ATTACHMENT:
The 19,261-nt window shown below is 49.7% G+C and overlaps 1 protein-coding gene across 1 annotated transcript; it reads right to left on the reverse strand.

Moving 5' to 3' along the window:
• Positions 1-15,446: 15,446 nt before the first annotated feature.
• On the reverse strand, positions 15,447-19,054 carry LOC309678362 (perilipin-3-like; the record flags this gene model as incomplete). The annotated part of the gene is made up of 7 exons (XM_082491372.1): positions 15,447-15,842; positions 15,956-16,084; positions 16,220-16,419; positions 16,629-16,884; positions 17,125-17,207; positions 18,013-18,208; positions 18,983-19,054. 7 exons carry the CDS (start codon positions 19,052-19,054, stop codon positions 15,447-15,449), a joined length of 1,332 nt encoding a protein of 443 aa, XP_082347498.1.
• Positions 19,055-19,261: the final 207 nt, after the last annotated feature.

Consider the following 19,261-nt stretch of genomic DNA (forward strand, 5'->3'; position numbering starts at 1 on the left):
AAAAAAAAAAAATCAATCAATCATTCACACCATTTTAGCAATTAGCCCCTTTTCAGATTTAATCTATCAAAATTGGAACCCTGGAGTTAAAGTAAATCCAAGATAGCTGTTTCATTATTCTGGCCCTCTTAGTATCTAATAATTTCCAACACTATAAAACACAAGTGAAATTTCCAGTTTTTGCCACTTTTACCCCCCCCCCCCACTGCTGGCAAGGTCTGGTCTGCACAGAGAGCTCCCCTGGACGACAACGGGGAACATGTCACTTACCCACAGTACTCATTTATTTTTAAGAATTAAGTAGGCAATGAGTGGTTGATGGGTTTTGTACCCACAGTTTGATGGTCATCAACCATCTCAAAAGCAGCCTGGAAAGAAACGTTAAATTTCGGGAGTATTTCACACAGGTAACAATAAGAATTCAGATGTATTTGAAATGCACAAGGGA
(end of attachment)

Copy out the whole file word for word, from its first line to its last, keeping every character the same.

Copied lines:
The 19,261-nt window shown below is 49.7% G+C and overlaps 1 protein-coding gene across 1 annotated transcript; it reads right to left on the reverse strand.

Moving 5' to 3' along the window:
• Positions 1-15,446: 15,446 nt before the first annotated feature.
• On the reverse strand, positions 15,447-19,054 carry LOC309678362 (perilipin-3-like; the record flags this gene model as incomplete). The annotated part of the gene is made up of 7 exons (XM_082491372.1): positions 15,447-15,842; positions 15,956-16,084; positions 16,220-16,419; positions 16,629-16,884; positions 17,125-17,207; positions 18,013-18,208; positions 18,983-19,054. 7 exons carry the CDS (start codon positions 19,052-19,054, stop codon positions 15,447-15,449), a joined length of 1,332 nt encoding a protein of 443 aa, XP_082347498.1.
• Positions 19,055-19,261: the final 207 nt, after the last annotated feature.

Consider the following 19,261-nt stretch of genomic DNA (forward strand, 5'->3'; position numbering starts at 1 on the left):
AAAAAAAAAAAATCAATCAATCATTCACACCATTTTAGCAATTAGCCCCTTTTCAGATTTAATCTATCAAAATTGGAACCCTGGAGTTAAAGTAAATCCAAGATAGCTGTTTCATTATTCTGGCCCTCTTAGTATCTAATAATTTCCAACACTATAAAACACAAGTGAAATTTCCAGTTTTTGCCACTTTTACCCCCCCCCCCCACTGCTGGCAAGGTCTGGTCTGCACAGAGAGCTCCCCTGGACGACAACGGGGAACATGTCACTTACCCACAGTACTCATTTATTTTTAAGAATTAAGTAGGCAATGAGTGGTTGATGGGTTTTGTACCCACAGTTTGATGGTCATCAACCATCTCAAAAGCAGCCTGGAAAGAAACGTTAAATTTCGGGAGTATTTCACACAGGTAACAATAAGAATTCAGATGTATTTGAAATGCACAAGGGA